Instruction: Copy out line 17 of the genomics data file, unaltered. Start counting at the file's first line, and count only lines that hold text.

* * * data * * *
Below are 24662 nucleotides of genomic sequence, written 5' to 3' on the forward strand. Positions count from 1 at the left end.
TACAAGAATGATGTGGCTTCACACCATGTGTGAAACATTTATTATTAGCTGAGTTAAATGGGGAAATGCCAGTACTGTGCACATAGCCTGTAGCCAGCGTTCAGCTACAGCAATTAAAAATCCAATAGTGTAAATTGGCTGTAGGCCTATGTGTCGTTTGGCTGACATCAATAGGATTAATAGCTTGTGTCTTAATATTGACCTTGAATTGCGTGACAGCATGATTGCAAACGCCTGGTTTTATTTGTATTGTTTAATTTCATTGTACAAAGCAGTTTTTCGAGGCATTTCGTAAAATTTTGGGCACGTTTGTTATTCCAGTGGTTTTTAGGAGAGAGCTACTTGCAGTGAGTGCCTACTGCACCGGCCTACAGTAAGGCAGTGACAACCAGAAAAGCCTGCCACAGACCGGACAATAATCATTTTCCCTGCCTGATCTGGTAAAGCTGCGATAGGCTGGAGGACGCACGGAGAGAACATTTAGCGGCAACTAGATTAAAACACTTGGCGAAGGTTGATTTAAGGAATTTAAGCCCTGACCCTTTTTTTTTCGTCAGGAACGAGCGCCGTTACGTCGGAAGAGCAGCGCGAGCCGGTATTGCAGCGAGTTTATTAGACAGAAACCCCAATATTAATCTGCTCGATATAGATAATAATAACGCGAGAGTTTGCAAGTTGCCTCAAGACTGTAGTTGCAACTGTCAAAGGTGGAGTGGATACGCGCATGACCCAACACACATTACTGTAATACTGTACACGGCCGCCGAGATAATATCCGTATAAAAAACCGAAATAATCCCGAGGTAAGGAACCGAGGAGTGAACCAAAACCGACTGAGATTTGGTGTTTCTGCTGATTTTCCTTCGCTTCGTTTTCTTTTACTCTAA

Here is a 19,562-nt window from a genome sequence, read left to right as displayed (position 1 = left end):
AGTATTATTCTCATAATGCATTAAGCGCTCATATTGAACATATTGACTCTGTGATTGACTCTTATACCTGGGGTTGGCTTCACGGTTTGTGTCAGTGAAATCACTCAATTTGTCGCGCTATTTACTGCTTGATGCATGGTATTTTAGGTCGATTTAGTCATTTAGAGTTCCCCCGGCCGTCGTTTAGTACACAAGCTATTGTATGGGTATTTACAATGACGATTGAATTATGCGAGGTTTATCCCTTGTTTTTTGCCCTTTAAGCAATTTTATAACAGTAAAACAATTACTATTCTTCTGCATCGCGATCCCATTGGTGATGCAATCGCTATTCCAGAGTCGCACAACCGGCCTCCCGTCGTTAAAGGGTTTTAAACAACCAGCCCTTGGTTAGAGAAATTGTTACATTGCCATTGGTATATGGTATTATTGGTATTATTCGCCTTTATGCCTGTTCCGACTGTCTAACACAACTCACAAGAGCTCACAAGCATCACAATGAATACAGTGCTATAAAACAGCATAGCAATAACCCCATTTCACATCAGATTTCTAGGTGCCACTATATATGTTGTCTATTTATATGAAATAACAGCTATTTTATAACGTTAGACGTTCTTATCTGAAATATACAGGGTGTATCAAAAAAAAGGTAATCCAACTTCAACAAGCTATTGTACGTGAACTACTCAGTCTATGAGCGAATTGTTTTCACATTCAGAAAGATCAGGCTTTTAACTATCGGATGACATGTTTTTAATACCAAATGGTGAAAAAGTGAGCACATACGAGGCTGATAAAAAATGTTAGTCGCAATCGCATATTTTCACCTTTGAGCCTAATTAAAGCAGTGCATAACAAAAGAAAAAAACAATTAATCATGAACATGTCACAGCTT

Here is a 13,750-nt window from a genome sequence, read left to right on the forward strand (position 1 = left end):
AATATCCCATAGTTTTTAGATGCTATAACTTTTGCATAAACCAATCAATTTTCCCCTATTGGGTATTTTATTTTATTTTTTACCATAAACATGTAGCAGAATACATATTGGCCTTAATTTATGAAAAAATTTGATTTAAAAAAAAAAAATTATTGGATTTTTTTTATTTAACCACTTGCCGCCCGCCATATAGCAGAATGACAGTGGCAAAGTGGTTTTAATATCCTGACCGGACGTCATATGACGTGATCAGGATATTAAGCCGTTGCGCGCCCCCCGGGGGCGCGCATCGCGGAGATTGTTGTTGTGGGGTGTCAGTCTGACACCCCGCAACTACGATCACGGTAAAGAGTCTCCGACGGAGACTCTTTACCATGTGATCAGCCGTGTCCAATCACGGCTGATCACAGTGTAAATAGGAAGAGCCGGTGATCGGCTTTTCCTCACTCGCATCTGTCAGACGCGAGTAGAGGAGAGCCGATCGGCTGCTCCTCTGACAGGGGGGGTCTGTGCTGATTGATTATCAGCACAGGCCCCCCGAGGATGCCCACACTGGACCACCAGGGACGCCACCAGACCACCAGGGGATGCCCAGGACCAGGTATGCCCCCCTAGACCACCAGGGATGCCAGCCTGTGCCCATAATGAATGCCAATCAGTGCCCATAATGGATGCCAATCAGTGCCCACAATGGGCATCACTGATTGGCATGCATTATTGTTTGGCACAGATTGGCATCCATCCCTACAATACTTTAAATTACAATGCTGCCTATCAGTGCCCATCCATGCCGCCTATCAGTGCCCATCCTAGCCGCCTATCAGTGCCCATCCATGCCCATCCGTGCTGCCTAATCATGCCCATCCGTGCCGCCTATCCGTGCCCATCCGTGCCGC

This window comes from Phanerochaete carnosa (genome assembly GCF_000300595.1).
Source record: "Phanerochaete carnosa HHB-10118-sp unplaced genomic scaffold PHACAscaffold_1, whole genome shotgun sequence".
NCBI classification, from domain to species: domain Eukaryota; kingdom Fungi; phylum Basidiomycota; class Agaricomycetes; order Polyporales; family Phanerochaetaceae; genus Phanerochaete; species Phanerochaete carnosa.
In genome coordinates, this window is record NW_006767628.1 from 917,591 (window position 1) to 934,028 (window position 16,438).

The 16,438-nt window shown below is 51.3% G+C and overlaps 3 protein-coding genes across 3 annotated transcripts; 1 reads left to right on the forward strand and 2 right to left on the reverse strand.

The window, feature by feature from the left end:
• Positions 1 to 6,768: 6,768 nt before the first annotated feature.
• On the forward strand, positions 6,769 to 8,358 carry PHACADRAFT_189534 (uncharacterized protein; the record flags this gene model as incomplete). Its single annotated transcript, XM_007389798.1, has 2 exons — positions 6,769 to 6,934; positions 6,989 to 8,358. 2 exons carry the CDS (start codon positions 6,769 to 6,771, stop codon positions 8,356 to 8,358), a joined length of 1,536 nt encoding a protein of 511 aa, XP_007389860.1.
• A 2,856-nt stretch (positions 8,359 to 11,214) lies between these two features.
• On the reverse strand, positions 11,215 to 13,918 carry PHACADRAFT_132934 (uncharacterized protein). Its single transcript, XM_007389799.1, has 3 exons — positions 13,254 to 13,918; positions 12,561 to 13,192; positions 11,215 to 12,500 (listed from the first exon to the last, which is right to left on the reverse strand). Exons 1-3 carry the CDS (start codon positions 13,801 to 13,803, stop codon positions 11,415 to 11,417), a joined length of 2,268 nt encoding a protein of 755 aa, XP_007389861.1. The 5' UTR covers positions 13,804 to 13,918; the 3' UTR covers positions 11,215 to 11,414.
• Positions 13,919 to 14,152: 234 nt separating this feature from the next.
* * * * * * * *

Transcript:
• Positions 13,919 to 14,152: 234 nt separating this feature from the next.